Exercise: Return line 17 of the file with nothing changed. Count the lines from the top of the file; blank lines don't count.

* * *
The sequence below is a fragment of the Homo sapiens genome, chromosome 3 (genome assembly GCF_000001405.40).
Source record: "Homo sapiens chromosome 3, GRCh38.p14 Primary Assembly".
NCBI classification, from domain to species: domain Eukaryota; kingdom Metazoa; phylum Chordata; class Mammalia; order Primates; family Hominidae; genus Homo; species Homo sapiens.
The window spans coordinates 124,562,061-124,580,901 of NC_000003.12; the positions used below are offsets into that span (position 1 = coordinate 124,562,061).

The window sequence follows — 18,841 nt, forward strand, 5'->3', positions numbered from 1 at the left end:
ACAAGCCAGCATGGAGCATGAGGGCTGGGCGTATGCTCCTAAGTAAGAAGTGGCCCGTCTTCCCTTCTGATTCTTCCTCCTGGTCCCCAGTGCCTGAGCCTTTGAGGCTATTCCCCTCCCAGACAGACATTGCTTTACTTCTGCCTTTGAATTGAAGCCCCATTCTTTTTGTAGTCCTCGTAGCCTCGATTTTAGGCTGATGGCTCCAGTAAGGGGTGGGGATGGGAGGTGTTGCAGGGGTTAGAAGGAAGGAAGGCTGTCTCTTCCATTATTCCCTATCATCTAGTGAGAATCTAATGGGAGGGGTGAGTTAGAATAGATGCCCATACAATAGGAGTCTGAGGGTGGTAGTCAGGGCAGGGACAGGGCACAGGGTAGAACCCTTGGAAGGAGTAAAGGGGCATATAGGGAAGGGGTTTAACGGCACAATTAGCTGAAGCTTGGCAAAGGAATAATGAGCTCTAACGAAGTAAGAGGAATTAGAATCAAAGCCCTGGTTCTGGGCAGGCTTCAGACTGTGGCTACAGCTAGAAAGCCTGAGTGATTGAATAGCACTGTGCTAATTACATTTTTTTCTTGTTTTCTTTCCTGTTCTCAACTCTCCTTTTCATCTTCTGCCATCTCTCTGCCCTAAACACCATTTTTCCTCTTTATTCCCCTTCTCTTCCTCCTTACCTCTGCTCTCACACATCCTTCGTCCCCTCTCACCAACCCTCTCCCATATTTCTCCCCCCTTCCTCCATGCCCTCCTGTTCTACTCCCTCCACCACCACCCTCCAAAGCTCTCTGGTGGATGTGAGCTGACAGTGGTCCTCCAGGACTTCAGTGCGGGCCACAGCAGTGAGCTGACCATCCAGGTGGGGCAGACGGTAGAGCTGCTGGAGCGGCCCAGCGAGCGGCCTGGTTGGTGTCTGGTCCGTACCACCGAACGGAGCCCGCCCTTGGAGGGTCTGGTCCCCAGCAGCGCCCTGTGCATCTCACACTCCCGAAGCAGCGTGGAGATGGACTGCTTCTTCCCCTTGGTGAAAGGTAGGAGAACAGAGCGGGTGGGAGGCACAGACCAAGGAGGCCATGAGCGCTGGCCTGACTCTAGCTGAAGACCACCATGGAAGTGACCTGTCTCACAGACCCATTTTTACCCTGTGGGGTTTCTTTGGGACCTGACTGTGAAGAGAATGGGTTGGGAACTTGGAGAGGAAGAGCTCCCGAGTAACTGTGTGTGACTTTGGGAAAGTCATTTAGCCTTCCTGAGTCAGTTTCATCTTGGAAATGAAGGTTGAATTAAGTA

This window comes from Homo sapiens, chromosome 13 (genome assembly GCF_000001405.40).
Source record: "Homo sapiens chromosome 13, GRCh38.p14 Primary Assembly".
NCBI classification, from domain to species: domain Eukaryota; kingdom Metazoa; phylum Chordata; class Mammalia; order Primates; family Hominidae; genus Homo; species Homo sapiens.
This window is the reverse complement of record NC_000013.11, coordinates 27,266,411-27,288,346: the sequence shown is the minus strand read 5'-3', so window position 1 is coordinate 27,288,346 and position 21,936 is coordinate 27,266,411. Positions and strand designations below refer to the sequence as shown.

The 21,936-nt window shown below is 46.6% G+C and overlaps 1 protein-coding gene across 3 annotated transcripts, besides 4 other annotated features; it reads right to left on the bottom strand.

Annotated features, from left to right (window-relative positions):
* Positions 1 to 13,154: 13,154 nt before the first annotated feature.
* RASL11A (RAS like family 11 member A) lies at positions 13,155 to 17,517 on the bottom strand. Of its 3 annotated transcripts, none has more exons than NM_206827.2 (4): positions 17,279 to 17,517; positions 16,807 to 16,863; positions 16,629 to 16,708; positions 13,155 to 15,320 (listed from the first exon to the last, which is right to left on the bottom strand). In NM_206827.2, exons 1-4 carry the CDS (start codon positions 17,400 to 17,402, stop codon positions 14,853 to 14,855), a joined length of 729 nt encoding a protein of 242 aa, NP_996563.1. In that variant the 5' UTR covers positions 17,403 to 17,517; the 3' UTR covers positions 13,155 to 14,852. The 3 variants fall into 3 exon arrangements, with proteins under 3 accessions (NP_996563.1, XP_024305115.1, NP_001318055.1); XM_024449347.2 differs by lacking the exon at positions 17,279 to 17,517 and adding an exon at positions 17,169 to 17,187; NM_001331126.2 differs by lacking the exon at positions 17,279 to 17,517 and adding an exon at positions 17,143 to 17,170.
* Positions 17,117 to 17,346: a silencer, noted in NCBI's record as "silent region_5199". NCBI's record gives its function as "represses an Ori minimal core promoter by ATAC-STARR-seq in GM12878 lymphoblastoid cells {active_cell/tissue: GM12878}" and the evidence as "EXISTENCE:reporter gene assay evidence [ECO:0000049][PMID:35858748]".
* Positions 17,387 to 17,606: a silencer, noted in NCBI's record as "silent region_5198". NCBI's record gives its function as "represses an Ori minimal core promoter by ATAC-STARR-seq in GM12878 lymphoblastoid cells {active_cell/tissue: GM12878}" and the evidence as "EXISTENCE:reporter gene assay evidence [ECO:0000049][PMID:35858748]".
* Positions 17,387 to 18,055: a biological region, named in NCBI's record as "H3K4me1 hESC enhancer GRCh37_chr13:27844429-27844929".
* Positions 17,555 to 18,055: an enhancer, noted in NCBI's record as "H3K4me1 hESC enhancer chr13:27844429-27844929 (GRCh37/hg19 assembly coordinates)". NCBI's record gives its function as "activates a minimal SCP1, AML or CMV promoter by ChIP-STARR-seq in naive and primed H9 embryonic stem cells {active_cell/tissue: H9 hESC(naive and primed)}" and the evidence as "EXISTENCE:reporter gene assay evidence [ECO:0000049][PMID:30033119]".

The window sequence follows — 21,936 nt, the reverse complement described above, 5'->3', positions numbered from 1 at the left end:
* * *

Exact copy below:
* Positions 17,387 to 18,055: a biological region, named in NCBI's record as "H3K4me1 hESC enhancer GRCh37_chr13:27844429-27844929".